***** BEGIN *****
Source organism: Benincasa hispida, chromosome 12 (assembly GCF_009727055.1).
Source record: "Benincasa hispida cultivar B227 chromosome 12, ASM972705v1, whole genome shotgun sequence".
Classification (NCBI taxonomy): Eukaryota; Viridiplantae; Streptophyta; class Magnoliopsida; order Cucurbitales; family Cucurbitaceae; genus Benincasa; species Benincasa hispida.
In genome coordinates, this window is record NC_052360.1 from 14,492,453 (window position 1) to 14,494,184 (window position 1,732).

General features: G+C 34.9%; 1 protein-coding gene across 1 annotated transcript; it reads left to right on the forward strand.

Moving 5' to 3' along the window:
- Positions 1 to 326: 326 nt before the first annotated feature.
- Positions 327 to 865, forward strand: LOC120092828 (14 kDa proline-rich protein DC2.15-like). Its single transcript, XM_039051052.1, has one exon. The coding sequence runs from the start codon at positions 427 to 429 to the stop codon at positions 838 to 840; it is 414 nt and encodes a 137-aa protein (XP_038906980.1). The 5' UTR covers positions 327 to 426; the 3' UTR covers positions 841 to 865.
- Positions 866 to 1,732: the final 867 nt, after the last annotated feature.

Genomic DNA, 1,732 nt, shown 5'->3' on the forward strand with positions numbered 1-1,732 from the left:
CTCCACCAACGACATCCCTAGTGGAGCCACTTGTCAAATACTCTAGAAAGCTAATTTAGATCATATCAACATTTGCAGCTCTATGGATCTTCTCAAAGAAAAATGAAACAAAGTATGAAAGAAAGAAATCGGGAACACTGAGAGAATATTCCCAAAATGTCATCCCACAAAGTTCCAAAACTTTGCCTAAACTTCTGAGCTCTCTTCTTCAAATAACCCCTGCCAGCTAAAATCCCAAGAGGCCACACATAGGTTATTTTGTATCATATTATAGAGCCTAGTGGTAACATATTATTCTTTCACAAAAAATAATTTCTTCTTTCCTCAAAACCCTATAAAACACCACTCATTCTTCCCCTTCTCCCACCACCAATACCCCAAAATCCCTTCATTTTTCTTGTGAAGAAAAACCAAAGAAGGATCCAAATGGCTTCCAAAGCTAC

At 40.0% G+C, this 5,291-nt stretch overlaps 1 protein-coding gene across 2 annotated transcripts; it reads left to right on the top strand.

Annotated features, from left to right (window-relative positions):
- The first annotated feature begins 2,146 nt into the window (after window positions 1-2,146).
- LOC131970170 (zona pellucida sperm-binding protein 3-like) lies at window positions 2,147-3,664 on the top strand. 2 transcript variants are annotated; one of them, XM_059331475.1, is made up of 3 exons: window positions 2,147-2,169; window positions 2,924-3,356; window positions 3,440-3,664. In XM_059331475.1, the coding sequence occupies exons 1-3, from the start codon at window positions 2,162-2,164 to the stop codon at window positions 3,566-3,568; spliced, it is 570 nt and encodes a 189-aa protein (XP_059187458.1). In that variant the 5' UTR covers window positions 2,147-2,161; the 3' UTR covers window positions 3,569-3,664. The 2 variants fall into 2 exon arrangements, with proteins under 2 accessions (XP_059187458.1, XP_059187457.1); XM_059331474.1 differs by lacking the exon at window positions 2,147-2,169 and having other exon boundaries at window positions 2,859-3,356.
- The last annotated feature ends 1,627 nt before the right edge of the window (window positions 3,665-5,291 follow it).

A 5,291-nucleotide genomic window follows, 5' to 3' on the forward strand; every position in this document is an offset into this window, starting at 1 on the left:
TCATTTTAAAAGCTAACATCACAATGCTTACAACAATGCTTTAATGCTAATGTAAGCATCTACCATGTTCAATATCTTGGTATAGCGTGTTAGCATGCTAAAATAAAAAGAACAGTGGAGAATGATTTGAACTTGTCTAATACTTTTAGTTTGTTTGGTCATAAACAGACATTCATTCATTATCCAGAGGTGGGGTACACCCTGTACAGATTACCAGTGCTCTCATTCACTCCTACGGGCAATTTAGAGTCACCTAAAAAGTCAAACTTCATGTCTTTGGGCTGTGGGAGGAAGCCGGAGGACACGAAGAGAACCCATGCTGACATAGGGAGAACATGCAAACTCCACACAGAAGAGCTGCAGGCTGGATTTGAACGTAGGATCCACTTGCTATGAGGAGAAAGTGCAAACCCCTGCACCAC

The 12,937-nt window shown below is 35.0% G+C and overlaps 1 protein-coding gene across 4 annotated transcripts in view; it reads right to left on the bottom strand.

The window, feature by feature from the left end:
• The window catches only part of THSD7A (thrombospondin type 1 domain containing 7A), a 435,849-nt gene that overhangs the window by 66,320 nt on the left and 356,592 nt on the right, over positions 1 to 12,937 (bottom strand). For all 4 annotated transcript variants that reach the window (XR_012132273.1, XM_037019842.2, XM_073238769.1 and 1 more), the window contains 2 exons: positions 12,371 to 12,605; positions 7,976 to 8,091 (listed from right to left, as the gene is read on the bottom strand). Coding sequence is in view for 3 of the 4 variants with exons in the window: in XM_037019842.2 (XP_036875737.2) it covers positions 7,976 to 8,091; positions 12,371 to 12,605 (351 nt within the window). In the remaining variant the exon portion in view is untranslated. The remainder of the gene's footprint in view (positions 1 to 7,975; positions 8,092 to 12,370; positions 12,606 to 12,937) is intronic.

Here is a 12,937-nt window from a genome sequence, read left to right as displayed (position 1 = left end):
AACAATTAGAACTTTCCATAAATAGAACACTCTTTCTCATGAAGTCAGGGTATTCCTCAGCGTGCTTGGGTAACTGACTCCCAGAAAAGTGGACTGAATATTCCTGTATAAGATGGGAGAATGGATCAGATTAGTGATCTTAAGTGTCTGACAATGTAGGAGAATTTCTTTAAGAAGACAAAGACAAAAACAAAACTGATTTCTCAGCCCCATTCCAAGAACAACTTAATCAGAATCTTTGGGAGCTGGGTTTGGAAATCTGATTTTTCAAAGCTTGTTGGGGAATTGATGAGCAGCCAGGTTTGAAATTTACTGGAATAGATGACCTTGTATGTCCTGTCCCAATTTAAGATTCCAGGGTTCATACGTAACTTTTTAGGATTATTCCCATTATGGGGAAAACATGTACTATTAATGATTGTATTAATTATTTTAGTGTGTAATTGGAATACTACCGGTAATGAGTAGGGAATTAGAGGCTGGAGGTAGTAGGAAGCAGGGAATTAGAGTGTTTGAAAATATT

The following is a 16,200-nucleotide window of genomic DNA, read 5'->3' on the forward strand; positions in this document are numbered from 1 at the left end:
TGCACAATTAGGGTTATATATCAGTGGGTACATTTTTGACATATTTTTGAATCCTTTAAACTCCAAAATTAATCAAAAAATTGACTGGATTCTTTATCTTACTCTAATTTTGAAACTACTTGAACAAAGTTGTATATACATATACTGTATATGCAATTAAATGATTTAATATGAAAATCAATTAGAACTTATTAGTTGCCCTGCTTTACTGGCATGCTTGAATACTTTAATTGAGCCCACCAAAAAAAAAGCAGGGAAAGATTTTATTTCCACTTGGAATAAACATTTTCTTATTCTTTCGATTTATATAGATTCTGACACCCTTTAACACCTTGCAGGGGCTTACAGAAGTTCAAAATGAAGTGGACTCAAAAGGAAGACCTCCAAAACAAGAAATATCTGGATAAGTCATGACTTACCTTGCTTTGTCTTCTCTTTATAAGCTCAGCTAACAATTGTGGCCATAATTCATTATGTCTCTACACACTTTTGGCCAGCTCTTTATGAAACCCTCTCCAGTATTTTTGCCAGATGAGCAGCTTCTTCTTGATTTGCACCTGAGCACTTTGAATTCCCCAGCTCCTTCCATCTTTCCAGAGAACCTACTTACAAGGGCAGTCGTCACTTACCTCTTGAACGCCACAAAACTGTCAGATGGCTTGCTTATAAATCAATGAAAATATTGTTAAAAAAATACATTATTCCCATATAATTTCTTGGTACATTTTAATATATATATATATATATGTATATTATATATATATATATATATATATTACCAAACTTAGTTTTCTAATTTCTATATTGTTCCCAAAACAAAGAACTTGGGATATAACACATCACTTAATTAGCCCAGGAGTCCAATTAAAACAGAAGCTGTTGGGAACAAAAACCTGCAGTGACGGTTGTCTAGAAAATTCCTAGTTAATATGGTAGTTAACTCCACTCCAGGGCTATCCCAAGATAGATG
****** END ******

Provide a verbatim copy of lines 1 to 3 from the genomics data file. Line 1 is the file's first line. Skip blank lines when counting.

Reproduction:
Source organism: Benincasa hispida, chromosome 12 (assembly GCF_009727055.1).
Source record: "Benincasa hispida cultivar B227 chromosome 12, ASM972705v1, whole genome shotgun sequence".
Classification (NCBI taxonomy): Eukaryota; Viridiplantae; Streptophyta; class Magnoliopsida; order Cucurbitales; family Cucurbitaceae; genus Benincasa; species Benincasa hispida.